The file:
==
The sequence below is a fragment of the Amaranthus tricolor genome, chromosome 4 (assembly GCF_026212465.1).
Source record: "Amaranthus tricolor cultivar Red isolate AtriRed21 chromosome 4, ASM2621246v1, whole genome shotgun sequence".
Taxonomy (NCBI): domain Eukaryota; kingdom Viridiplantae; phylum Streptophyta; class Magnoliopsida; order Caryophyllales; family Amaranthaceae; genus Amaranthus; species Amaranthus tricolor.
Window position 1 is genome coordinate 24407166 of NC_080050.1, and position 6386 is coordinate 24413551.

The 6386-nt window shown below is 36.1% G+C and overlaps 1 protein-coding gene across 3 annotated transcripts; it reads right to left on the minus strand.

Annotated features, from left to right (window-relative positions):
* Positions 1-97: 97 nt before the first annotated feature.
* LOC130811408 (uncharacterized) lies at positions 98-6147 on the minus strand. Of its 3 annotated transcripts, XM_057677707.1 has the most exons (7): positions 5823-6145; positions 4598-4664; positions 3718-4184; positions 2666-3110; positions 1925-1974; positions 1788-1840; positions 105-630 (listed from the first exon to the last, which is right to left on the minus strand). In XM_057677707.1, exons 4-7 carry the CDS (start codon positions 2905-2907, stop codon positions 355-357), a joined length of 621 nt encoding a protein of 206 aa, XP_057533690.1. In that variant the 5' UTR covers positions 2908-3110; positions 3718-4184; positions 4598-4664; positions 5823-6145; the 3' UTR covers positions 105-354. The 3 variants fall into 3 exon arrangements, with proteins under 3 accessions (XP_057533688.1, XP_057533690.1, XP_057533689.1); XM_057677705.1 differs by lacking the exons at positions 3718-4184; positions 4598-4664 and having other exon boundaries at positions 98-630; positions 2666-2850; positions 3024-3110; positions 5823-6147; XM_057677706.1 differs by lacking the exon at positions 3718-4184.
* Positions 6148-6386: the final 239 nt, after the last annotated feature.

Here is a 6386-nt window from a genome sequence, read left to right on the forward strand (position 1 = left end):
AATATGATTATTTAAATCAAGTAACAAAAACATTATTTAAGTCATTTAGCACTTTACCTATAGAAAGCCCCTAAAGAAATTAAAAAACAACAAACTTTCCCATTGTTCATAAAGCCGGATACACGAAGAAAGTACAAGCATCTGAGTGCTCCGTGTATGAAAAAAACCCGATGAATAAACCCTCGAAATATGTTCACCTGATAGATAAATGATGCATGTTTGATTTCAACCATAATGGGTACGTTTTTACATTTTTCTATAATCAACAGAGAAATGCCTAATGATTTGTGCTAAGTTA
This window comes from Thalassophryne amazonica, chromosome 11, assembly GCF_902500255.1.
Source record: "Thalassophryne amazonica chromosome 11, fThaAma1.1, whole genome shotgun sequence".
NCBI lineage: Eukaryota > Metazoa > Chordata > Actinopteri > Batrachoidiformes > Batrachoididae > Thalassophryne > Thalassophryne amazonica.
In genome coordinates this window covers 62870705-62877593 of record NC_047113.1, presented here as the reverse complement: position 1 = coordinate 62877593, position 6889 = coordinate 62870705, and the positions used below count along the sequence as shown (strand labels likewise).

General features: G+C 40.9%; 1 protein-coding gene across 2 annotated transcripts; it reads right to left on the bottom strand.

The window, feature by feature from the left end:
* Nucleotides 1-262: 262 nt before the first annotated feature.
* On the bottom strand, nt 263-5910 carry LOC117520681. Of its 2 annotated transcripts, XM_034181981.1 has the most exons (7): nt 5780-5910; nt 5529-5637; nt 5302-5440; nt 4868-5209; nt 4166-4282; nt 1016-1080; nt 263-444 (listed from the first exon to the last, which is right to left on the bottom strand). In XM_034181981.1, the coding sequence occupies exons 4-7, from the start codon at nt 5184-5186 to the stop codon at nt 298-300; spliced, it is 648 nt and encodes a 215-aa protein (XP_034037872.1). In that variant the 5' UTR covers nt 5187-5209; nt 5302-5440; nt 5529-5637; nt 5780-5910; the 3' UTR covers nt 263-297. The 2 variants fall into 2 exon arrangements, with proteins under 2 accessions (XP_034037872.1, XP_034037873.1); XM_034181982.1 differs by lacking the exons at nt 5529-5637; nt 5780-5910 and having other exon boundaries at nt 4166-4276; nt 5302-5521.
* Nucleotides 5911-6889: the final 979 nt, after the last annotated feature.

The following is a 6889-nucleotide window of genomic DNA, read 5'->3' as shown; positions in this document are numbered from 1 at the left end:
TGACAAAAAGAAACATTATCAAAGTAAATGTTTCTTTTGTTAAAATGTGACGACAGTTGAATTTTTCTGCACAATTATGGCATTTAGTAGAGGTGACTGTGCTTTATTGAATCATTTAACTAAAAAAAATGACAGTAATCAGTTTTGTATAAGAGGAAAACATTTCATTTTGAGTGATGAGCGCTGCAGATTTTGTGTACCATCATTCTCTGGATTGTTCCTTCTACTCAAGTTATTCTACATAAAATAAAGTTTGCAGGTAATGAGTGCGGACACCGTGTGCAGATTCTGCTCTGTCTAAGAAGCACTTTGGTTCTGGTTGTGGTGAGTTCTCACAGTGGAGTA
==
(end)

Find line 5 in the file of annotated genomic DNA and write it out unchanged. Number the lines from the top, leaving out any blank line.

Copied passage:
The 6386-nt window shown below is 36.1% G+C and overlaps 1 protein-coding gene across 3 annotated transcripts; it reads right to left on the minus strand.